The 2017 lacrosse run at a state lacrosse championship will serve as one of Gunnar’s favorite high school memories. The run ended in the semi-finals when Lincoln Academy defeated the Raiders by one goal. The Raiders played without Gunnar, who was bedridden with strep throat and a high fever. The Raiders missed his astute playmaking skills in their offensive end. The illness and loss stung but did nothing to take away from the sense of accomplishment that the Raiders developed over the six years Gunnar competed with this group, “I enjoyed how much we all enjoyed playing with each other. We were going on runs before school in the preseason. Zero degrees, ten degrees, it didn’t matter. We just wanted the season to go as long as possible. We had a shared commitment. We had been together since the 7th grade. Some of us were even playing even before that.”

Gunnar captained the Raider soccer team his junior and senior years and earned All-Western Maine Conference both years as well. Selected to represent southern Maine in the state senior all-star game, Gunnar recently traveled to Thomas College to compete against the northern Maine team. Soccer coach Bob Hodgman-Burns appreciates the elite skills and understanding of the game that Gunnar brought to the Raider team through his career, but he also notes some important intangibles, “Gunnar is very conscientious. He served as captain both his junior and senior years, which is very rare. He provided leadership to the younger players and led by example. He is one of my favorite players I have coached in my career.”

Faced with the challenge of a new beginning when he moved here from Texas, Gunnar Gurnis made the choice to engage fully in Fryeburg Academy student life. He decided to challenge himself academically and in athletics, and through hard work and commitment, Gunnar emerged an exemplary student-athlete and caring community member. A focus on achievement and community defined Gunnar through his move from Texas to Maine, so when asked what advice he would offer young students entering the Fryeburg Academy community, his emphatic response is not surprising, “Get involved. Find your interests. It is a great way to have a good time, minimize boring downtime, and you meet a lot of cool people.”





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List of 5 news stories.

  • FA's Math Team Captures the Regional Title

    The Fryeburg Academy Math Team finished the season by defending their Pi-Cone League Championship title at Leavitt High School on March 6th. The Pi-Cone League consists of 14 teams from 11 regional high schools throughout Central Maine. Five meets were held this year from October through March.  50 Fryeburg Academy students competed on the math team, the highest number of participants on record. Senior team captains Antonina Zackorchemna '19 and Celine Lyu '19 did an outstanding job of leading the team this year.  Weekly practices were held at the LaCasse Dining Hall.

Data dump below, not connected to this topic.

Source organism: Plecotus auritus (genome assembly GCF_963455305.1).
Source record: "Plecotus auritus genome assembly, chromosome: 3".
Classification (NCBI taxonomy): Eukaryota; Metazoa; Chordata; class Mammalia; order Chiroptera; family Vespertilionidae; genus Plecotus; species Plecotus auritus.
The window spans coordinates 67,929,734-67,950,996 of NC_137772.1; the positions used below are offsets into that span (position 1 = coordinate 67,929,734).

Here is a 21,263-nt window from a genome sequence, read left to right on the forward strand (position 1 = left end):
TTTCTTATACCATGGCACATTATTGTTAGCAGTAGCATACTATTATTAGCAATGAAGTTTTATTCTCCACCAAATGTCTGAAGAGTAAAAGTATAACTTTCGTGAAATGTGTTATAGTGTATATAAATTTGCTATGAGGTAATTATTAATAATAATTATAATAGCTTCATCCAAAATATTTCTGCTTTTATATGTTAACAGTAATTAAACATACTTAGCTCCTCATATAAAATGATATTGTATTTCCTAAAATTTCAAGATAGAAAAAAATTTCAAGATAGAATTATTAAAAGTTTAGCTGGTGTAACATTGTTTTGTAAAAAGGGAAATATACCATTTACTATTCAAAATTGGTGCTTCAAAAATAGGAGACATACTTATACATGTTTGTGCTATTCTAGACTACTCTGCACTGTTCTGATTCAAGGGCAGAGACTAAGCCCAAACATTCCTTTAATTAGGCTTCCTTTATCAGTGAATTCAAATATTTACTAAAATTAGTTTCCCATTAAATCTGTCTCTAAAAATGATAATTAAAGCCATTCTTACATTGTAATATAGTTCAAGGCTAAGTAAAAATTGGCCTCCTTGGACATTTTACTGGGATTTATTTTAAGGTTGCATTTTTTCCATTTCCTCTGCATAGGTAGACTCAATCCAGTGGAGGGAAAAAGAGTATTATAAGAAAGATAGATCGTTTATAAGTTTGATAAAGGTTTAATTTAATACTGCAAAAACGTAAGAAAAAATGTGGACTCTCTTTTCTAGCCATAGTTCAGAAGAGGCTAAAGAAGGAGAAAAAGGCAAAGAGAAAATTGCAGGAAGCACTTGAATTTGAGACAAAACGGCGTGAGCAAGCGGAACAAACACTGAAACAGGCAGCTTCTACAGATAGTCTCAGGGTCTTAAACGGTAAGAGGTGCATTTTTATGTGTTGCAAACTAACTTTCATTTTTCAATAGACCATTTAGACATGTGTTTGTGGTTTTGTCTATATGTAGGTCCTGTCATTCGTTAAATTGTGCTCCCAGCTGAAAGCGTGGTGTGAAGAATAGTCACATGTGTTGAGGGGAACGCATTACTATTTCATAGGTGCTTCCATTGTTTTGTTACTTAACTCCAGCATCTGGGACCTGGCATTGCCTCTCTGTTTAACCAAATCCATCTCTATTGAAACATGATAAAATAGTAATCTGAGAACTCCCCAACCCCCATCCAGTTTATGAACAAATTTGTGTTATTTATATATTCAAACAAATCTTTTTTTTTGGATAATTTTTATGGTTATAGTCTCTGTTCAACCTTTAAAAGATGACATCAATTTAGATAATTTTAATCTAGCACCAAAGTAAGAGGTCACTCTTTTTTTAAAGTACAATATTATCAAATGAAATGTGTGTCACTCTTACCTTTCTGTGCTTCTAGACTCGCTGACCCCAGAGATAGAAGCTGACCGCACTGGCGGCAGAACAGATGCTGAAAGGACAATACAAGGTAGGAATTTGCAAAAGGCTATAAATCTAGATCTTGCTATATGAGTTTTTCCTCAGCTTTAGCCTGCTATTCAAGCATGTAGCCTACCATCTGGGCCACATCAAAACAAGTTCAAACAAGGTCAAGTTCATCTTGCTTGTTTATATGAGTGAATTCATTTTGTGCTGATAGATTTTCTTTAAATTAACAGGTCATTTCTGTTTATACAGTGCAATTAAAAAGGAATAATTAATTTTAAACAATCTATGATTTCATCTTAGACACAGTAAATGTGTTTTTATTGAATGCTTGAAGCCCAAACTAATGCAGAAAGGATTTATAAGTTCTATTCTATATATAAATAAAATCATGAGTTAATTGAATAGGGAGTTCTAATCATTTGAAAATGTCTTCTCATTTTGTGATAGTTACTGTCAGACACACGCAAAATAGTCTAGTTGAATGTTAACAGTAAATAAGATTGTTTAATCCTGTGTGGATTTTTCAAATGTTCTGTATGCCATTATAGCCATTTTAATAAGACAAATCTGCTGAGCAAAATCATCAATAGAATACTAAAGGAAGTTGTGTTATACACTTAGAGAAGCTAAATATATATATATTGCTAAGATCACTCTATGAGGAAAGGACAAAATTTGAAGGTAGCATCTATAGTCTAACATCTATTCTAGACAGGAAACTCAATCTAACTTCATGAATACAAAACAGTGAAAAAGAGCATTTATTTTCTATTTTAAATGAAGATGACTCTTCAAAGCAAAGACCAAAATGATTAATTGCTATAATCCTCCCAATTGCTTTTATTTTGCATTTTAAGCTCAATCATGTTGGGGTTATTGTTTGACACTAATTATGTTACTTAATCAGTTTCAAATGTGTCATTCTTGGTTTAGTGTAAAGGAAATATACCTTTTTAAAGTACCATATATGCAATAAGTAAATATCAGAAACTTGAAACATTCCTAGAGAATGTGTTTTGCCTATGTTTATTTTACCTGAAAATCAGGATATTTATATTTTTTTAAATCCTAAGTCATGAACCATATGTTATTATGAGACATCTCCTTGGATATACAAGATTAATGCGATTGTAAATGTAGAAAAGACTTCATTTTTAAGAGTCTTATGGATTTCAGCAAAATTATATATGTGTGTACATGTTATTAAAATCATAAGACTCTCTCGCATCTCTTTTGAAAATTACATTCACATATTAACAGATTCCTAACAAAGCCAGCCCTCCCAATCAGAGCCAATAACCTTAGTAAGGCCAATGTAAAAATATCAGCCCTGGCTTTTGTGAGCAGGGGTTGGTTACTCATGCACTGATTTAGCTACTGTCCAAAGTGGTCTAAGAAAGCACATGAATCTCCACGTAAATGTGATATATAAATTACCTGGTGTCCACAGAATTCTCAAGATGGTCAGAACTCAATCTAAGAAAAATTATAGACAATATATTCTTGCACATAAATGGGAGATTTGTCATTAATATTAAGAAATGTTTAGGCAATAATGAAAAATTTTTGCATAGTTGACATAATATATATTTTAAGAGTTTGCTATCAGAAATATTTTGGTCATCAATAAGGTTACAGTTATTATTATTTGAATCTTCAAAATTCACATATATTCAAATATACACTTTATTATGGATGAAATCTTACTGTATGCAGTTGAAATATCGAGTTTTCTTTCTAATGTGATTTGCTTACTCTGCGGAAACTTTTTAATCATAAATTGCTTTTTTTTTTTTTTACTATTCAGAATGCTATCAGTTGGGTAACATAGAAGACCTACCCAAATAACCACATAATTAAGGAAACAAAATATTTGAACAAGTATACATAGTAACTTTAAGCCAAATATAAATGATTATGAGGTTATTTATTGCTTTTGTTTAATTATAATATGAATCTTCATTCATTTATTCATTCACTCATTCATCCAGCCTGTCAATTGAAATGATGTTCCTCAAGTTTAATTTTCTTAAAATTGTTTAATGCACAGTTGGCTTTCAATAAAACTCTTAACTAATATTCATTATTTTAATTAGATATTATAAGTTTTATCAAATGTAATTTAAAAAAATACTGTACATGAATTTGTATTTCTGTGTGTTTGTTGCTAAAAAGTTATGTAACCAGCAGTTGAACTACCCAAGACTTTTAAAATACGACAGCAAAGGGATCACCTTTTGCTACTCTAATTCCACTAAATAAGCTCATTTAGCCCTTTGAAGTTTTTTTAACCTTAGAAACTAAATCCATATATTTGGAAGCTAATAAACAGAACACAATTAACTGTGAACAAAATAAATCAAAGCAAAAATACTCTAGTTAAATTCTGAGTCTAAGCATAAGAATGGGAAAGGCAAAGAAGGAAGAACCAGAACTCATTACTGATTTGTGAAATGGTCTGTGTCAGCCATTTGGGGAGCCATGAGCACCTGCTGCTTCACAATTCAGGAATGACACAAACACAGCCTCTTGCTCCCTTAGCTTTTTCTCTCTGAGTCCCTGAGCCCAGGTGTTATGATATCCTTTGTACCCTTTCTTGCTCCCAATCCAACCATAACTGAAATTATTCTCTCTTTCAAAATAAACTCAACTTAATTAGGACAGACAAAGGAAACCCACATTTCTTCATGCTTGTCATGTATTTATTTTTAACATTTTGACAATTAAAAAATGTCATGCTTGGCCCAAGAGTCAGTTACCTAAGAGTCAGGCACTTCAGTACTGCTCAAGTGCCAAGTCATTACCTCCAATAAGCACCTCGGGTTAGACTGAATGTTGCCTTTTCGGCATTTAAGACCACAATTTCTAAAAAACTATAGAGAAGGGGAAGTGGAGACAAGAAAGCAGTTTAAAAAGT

• Winter Sports Awards 2019

    Congratulations to the following student-athletes who were recognized at this year's Winter Sports Awards:

    View photos from the awards ceremony: https://flic.kr/s/aHskT4S8b9

  • Seniors Casey and Reece Kneissler Represent FA at the WMC Citizenship Awards Banquet

    Each year, the Western Maine Conference (WMC) sponsors an awards banquet to honor students from each school in the conference. Every WMC school is asked to select two graduating seniors for their overall contributions to their school in the areas of academics, athletics, leadership, and extracurricular activities, as well as for their attitude and consideration of others.

    This year senior twins, Casey and Reece Kneissler, were selected to represent Fryeburg Academy at the banquet held on February 27 at the Italian Heritage Center in Portland, ME.
  • STUDENT SPOTLIGHT: Zack Zhang '19

    1). Where did you grow up and why you decide to attend Fryeburg Academy?
    I grew up in Urumqi; it’s a small city in northwestern China and it’s the capital of Xinjiang province. It's not too big but still a city. Most people there are immigrants from other provinces all over China. People began moving there after WWII, looking for more opportunity. We have a lot of petroleum and coal. These are the two main exports, and I think we support most of the petroleum needs throughout China.
     
  • Guest Speaker Dr. Martin Jeffries to Present Arctic Research at Fryeburg Academy

    Warming in Arctic Raises Fears of a 'Rapid Unraveling' of the Region 
    Martin O. Jeffries, Research Physical Scientist, Cold Regions Research and Engineering Laboratory

    Thursday, February 14, 2019 | 1 PM | Leura Hill Eastman Performing Arts Center